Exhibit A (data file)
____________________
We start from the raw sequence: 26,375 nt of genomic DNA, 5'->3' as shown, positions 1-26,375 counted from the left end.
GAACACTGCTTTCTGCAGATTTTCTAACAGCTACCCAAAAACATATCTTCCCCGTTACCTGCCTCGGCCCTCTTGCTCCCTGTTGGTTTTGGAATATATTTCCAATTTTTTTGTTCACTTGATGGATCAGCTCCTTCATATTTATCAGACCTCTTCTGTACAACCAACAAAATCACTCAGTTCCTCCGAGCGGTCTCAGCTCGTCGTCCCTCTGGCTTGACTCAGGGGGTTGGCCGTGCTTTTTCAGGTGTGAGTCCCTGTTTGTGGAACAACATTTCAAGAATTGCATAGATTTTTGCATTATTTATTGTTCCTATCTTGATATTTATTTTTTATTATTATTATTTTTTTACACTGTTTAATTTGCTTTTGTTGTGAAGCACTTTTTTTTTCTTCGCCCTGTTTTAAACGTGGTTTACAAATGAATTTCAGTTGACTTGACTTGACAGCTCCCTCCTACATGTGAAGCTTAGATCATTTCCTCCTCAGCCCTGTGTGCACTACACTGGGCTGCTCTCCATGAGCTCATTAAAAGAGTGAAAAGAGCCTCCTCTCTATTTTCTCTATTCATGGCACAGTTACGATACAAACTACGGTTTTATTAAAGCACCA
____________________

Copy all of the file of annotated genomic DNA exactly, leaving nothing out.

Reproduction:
We start from the raw sequence: 26,375 nt of genomic DNA, 5'->3' as shown, positions 1-26,375 counted from the left end.
GAACACTGCTTTCTGCAGATTTTCTAACAGCTACCCAAAAACATATCTTCCCCGTTACCTGCCTCGGCCCTCTTGCTCCCTGTTGGTTTTGGAATATATTTCCAATTTTTTTGTTCACTTGATGGATCAGCTCCTTCATATTTATCAGACCTCTTCTGTACAACCAACAAAATCACTCAGTTCCTCCGAGCGGTCTCAGCTCGTCGTCCCTCTGGCTTGACTCAGGGGGTTGGCCGTGCTTTTTCAGGTGTGAGTCCCTGTTTGTGGAACAACATTTCAAGAATTGCATAGATTTTTGCATTATTTATTGTTCCTATCTTGATATTTATTTTTTATTATTATTATTTTTTTACACTGTTTAATTTGCTTTTGTTGTGAAGCACTTTTTTTTTCTTCGCCCTGTTTTAAACGTGGTTTACAAATGAATTTCAGTTGACTTGACTTGACAGCTCCCTCCTACATGTGAAGCTTAGATCATTTCCTCCTCAGCCCTGTGTGCACTACACTGGGCTGCTCTCCATGAGCTCATTAAAAGAGTGAAAAGAGCCTCCTCTCTATTTTCTCTATTCATGGCACAGTTACGATACAAACTACGGTTTTATTAAAGCACCA